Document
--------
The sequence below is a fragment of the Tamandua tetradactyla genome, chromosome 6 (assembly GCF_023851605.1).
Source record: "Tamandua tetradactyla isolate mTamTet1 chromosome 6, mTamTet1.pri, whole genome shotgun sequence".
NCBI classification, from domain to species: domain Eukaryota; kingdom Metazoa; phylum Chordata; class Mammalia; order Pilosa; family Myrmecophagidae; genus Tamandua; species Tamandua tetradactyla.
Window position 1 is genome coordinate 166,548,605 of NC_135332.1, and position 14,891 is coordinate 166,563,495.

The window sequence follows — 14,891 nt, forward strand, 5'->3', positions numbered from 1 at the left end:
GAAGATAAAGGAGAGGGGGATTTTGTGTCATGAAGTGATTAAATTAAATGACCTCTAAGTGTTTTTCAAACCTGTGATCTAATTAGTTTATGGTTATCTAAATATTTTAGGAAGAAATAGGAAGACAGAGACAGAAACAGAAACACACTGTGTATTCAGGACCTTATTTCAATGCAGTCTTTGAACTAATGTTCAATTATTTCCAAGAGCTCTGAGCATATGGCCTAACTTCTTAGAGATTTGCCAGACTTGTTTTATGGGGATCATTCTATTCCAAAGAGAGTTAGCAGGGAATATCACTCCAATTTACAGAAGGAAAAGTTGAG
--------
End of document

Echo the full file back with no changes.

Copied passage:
The sequence below is a fragment of the Tamandua tetradactyla genome, chromosome 6 (assembly GCF_023851605.1).
Source record: "Tamandua tetradactyla isolate mTamTet1 chromosome 6, mTamTet1.pri, whole genome shotgun sequence".
NCBI classification, from domain to species: domain Eukaryota; kingdom Metazoa; phylum Chordata; class Mammalia; order Pilosa; family Myrmecophagidae; genus Tamandua; species Tamandua tetradactyla.
Window position 1 is genome coordinate 166,548,605 of NC_135332.1, and position 14,891 is coordinate 166,563,495.

The window sequence follows — 14,891 nt, forward strand, 5'->3', positions numbered from 1 at the left end:
GAAGATAAAGGAGAGGGGGATTTTGTGTCATGAAGTGATTAAATTAAATGACCTCTAAGTGTTTTTCAAACCTGTGATCTAATTAGTTTATGGTTATCTAAATATTTTAGGAAGAAATAGGAAGACAGAGACAGAAACAGAAACACACTGTGTATTCAGGACCTTATTTCAATGCAGTCTTTGAACTAATGTTCAATTATTTCCAAGAGCTCTGAGCATATGGCCTAACTTCTTAGAGATTTGCCAGACTTGTTTTATGGGGATCATTCTATTCCAAAGAGAGTTAGCAGGGAATATCACTCCAATTTACAGAAGGAAAAGTTGAG